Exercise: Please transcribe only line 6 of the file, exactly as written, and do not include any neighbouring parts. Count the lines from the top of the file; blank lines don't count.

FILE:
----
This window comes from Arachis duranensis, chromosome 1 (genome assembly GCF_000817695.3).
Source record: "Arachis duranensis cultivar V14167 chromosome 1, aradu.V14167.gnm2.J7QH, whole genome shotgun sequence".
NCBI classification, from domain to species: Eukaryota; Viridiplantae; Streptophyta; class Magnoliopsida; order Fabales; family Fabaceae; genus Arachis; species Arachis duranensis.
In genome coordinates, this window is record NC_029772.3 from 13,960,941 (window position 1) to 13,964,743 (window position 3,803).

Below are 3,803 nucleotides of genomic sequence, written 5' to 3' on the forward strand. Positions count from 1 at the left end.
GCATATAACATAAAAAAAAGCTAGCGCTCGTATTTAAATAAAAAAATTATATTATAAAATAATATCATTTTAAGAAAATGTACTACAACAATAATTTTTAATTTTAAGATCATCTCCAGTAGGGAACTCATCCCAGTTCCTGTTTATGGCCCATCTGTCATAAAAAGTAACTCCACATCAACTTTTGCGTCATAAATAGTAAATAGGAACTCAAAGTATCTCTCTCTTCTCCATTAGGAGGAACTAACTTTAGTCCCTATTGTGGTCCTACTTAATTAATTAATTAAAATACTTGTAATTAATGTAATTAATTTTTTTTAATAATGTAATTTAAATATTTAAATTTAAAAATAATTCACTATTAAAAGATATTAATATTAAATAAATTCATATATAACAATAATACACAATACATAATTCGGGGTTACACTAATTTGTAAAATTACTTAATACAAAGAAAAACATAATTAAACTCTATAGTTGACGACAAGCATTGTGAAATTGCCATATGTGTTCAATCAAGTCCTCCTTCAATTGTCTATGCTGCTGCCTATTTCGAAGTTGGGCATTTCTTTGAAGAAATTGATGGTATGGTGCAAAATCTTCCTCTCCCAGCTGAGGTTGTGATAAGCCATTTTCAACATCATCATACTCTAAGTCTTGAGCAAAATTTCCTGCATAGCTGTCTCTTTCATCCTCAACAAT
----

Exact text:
GCATATAACATAAAAAAAAGCTAGCGCTCGTATTTAAATAAAAAAATTATATTATAAAATAATATCATTTTAAGAAAATGTACTACAACAATAATTTTTAATTTTAAGATCATCTCCAGTAGGGAACTCATCCCAGTTCCTGTTTATGGCCCATCTGTCATAAAAAGTAACTCCACATCAACTTTTGCGTCATAAATAGTAAATAGGAACTCAAAGTATCTCTCTCTTCTCCATTAGGAGGAACTAACTTTAGTCCCTATTGTGGTCCTACTTAATTAATTAATTAAAATACTTGTAATTAATGTAATTAATTTTTTTTAATAATGTAATTTAAATATTTAAATTTAAAAATAATTCACTATTAAAAGATATTAATATTAAATAAATTCATATATAACAATAATACACAATACATAATTCGGGGTTACACTAATTTGTAAAATTACTTAATACAAAGAAAAACATAATTAAACTCTATAGTTGACGACAAGCATTGTGAAATTGCCATATGTGTTCAATCAAGTCCTCCTTCAATTGTCTATGCTGCTGCCTATTTCGAAGTTGGGCATTTCTTTGAAGAAATTGATGGTATGGTGCAAAATCTTCCTCTCCCAGCTGAGGTTGTGATAAGCCATTTTCAACATCATCATACTCTAAGTCTTGAGCAAAATTTCCTGCATAGCTGTCTCTTTCATCCTCAACAAT